“They’ve responded to everything that has happened during the course of the year. And when it came down it, what was the most telling piece there today was the resilience that they showed when it mattered most.

“They refused to lose that game and no matter what they were going to win that ball in defence and bring it out. That was ultimate factor in the deciding of the game.

“Resilience is obviously when people can cope with adversity – and we’ve experienced a tremendous amount of adversity over the years. There’s an incredible bond between these players; there’s a tremendous trust; and they mean the world to each other.

“And when you’re in the melting pot out there, and those balls are raining down on top of you, and you’ve got to take on to get that breaking ball or to catch that ball or break that ball, be available for a pass, take on that shot … people around you, you have to trust them and trust them with literally everything you have in you. And that unity and togetherness and trust that they have, that’s what makes them what they are.”

Lynch was the final person to speak to the group on Friday night and he encouraged them to enjoy the game.

“He spoke to the group, finished off our piece on Friday night. He’s involved in everything we do; he’s our vice-captain so he’s there always, at all times, and the boys are all there for him as well obviously.

“Because it’s hugely disappointing for him to have had the season he’s had – sent off in the Fitzgibbon Cup final, tears his hamstring badly, misses ten weeks, comes back, does all the rehab, gets himself back in a position to play in an All-Ireland final having had the year he had.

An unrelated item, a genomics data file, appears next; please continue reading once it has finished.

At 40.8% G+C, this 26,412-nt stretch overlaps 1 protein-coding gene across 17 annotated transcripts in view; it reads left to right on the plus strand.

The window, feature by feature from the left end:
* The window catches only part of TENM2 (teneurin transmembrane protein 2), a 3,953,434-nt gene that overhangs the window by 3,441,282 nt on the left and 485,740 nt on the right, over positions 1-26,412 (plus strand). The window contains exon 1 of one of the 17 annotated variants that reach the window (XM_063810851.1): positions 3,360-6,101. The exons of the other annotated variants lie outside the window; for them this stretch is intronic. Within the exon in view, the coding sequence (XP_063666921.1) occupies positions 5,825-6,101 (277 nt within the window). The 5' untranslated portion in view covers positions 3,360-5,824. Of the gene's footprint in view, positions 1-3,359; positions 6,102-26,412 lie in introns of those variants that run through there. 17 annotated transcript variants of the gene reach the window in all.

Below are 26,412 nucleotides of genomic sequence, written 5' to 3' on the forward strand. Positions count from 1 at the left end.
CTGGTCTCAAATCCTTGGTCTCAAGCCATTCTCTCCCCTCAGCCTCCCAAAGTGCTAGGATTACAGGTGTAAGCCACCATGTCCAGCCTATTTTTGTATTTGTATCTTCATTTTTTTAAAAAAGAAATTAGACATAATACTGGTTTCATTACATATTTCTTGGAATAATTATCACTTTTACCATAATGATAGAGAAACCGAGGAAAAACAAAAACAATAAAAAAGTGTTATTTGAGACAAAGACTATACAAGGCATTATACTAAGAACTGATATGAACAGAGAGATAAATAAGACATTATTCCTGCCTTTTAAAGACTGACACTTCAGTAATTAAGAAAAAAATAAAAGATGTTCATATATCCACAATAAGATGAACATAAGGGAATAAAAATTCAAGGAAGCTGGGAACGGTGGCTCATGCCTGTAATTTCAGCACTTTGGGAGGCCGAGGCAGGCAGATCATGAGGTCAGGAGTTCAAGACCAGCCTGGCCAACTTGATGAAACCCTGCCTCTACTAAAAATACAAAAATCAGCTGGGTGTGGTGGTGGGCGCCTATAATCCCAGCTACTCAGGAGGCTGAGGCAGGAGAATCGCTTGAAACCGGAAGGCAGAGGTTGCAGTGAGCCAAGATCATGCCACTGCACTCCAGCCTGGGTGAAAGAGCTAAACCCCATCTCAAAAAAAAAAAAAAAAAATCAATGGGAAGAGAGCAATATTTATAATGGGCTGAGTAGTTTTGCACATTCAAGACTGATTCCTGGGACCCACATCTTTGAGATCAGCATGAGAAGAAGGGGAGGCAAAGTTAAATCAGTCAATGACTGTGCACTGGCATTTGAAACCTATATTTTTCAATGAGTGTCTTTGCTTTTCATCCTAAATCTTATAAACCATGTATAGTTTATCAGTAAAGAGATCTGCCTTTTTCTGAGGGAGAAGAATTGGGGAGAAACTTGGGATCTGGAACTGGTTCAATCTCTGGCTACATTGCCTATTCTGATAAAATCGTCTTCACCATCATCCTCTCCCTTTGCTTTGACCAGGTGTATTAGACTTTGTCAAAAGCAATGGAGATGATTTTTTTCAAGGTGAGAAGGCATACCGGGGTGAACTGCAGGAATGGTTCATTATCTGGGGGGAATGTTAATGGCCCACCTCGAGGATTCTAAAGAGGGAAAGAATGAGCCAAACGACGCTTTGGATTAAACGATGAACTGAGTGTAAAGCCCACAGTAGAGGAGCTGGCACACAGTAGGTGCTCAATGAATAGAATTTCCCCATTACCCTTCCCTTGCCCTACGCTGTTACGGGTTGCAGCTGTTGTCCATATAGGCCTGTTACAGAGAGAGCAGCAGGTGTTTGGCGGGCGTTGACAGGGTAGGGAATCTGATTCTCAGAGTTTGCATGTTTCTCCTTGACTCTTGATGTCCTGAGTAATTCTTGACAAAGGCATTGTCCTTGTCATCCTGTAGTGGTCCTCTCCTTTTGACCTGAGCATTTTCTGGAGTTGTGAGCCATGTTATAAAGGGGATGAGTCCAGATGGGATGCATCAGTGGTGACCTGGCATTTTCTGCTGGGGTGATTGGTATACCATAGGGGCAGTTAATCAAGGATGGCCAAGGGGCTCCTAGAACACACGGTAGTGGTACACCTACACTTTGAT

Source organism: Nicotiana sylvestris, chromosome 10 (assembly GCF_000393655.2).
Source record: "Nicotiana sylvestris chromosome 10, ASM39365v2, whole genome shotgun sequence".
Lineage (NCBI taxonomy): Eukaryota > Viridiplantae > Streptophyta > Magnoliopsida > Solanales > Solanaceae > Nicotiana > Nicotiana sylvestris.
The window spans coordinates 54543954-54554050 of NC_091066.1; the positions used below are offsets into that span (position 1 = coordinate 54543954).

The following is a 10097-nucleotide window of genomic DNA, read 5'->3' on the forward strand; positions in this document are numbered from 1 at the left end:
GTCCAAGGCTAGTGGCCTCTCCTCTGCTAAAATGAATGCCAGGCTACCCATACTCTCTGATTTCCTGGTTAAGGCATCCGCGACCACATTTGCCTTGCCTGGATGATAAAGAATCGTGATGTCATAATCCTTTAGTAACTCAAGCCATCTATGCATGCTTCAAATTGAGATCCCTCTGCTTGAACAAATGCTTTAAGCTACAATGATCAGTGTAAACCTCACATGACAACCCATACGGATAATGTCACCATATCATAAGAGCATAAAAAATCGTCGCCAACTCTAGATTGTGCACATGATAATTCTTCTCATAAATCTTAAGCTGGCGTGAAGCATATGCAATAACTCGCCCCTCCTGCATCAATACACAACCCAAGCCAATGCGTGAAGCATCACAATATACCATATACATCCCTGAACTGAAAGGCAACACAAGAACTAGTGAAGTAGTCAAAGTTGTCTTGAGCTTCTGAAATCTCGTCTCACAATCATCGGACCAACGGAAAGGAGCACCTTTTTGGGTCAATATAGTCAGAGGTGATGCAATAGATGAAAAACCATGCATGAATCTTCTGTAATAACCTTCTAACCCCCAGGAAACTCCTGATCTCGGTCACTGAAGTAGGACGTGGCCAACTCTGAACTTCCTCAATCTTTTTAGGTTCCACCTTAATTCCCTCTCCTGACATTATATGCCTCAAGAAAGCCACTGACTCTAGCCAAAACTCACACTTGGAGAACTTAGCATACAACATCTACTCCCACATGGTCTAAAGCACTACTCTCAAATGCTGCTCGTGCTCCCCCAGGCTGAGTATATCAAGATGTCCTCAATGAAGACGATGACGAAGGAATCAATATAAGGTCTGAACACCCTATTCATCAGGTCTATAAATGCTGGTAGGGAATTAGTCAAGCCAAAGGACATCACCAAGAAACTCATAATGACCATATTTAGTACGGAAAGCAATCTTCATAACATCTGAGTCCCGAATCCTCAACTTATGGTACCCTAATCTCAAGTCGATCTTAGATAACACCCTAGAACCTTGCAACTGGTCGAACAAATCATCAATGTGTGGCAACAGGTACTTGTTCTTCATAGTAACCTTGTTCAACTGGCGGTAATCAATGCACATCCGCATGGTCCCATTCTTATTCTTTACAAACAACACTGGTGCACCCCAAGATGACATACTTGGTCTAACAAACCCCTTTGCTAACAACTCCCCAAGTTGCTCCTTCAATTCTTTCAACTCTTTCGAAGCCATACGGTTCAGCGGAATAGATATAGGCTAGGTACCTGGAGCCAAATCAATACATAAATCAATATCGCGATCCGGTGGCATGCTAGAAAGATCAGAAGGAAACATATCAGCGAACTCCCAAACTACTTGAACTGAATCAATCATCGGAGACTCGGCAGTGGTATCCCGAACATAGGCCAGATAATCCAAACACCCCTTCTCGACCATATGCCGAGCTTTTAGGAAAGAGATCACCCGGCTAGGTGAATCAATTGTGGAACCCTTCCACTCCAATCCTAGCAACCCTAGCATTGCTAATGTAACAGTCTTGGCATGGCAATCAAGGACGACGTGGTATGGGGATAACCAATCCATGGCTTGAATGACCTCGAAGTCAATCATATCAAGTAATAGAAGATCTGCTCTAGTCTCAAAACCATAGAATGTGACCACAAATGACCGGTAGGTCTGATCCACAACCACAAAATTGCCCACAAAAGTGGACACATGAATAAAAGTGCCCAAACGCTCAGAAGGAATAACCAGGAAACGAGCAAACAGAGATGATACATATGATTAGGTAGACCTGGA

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“For him to experience an absolutely freak injury in training, seven days out … like, you’re not going to be racing down the road into a bookies when you have that kind of luck for yourselves.

“So, listen, it was heart-breaking for him, everybody was so disappointed for him. But being the man he was, he absolutely committed to everything we did all week, and the boys committed to making sure that they weren’t going to let him be the reason that people might say, ‘That’s why you lost that final.’”

Kiely was encouraged by the “noise levels” among the squad was high when they got the train to Dublin this morning.

“It is always a real barometer of where we are at as a group, particularly the player group, he said. 

“It wasn’t just the player group it was the management team as well. There were huge amount of banter, just fun, no nerves.

“There was nothing to give any indication that there was any nervousness there at all. Our day went really smoothly as well. Everything was almost a minute or two ahead if you like. It is an important part of what you have to do in order to perform.”

To beat Kilkenny in the final made the victory even more special. 

“It means the world, we have such respect for Kilkenny and what they’ve done, what Brian has done with the various groups he has had over the last 24 years,” added Kiely. 

“Their record is unparalleled and it will take generations for it to be anywhere chased by anybody, and it probably never will.”

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About the author:

Kevin O'Brien  / Reports from Croke Park